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Provide a vision and concrete plan for the parents or founders to look forward to. Assure them of your intent to keep the farm viable and profitable.

Your conversation about the new residence for the founders, and letting go of the home yard is highly emotional. Be sure to be patient to listen to all of the options for resolution, and do some “What if?” scenario planning.

Why is it hard to transfer the home quarter?
It is the fear of not being in control. Or the fear of not having enough equity in the estate. Many older farmers have no retirement wealth bubbles or income streams apart from their land base; they are afraid of outliving their resources.

Sometimes parents are trying to be fair, but in doing so it causes more conflict for siblings who don’t want to share the home yard as business partners.

One shortsighted parent willed the home farm yard to be shared with a non-farming sibling who got the house, while the brother got the farm buildings. This created huge conflict.

Think through the personalities involved, and the kind of conflict skills your heirs possess. I truly believe it is smarter to get these home yard transfers done before death, not after.

What is the reward for transferring land titles while the founder is still living?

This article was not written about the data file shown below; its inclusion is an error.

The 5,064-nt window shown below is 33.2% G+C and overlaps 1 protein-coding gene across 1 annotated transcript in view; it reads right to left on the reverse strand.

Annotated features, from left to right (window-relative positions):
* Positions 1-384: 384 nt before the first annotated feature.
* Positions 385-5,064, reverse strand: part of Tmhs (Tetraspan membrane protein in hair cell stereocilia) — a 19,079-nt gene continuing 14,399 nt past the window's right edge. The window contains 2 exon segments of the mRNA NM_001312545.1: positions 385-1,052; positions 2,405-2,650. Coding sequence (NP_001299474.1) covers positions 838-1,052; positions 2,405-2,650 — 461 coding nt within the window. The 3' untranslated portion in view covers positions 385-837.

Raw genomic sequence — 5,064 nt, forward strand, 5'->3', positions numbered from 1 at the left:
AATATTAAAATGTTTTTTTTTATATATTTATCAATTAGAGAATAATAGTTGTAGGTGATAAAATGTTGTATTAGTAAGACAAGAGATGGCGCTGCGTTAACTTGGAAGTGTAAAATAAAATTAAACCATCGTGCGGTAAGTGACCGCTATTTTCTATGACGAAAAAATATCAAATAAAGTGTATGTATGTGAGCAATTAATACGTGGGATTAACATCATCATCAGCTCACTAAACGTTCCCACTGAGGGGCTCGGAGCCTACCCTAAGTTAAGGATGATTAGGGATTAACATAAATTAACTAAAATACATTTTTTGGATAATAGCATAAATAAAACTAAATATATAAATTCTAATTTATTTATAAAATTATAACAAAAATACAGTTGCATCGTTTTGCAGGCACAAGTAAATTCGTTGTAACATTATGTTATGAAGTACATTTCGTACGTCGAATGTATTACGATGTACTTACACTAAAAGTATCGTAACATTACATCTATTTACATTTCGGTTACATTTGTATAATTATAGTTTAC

The biggest reward is that everyone knows who will be the next owner, and why.

When the farm is to be kept intact, it is very important the successor has control of the land base. If the titles are not in joint names of the founding couple, you better find out what the legal ramifications of this arrangement are.

A lawyer speaking on estates said, “try to get as many assets as possible in the joint names of the couple.”

You likely don’t want to pay the fees and hassle time of subdividing your yard site, but what if your son and daughter-in-law decide to bail from the farm in five years? How can you sell the extra house on the main yard? We’ve seen houses moved to town to fix this disaster.

I’ve seen some horrific scenarios where the successor was forced to share the farm with non-business heirs, which was a complete shock to him.

Most folks who have made a change in their main residence after decades on the farm yard are glad they did, and often say “I wish we would have made the move sooner.”

Don’t split the yard site. Think of the time you need to let go and move further down the road. Discuss the various scenarios of options for the main yard site with your trusted advisors.

Test out living somewhere else for a few months in the winter, and then cut your ties to the main farm yard.

Remember, it’s your farm, your family and your choice. We all have options, but sometimes it is hard to see possibility beyond the shelterbelt.  PD

Elaine Froese is a business coach who helps farm families focus on workable plans for the future. She farms near Boissevain, Manitoba, with her husband, Wes. Click here to contact Elaine or call (866) 848-8311.

Elaine Froese